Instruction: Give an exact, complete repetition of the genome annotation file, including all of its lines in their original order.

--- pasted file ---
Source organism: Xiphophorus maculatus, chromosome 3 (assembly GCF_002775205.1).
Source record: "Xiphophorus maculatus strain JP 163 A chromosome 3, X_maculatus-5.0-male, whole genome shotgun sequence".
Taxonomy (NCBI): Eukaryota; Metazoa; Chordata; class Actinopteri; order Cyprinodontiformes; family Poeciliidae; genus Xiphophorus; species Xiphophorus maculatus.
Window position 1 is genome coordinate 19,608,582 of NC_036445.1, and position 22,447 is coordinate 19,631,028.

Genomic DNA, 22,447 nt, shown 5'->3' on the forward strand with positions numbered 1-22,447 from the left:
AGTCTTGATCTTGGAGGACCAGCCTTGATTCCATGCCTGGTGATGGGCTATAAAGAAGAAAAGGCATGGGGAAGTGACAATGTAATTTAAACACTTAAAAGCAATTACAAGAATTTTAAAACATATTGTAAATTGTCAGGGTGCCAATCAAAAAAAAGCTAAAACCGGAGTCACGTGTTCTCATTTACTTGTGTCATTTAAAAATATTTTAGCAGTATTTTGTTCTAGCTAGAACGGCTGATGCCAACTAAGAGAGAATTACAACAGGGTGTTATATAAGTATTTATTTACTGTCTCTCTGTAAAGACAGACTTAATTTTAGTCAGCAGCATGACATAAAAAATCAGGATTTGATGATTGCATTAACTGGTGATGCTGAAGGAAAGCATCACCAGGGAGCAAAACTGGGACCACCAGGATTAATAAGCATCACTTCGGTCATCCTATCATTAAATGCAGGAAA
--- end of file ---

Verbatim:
Source organism: Xiphophorus maculatus, chromosome 3 (assembly GCF_002775205.1).
Source record: "Xiphophorus maculatus strain JP 163 A chromosome 3, X_maculatus-5.0-male, whole genome shotgun sequence".
Taxonomy (NCBI): Eukaryota; Metazoa; Chordata; class Actinopteri; order Cyprinodontiformes; family Poeciliidae; genus Xiphophorus; species Xiphophorus maculatus.
Window position 1 is genome coordinate 19,608,582 of NC_036445.1, and position 22,447 is coordinate 19,631,028.

Genomic DNA, 22,447 nt, shown 5'->3' on the forward strand with positions numbered 1-22,447 from the left:
AGTCTTGATCTTGGAGGACCAGCCTTGATTCCATGCCTGGTGATGGGCTATAAAGAAGAAAAGGCATGGGGAAGTGACAATGTAATTTAAACACTTAAAAGCAATTACAAGAATTTTAAAACATATTGTAAATTGTCAGGGTGCCAATCAAAAAAAAGCTAAAACCGGAGTCACGTGTTCTCATTTACTTGTGTCATTTAAAAATATTTTAGCAGTATTTTGTTCTAGCTAGAACGGCTGATGCCAACTAAGAGAGAATTACAACAGGGTGTTATATAAGTATTTATTTACTGTCTCTCTGTAAAGACAGACTTAATTTTAGTCAGCAGCATGACATAAAAAATCAGGATTTGATGATTGCATTAACTGGTGATGCTGAAGGAAAGCATCACCAGGGAGCAAAACTGGGACCACCAGGATTAATAAGCATCACTTCGGTCATCCTATCATTAAATGCAGGAAA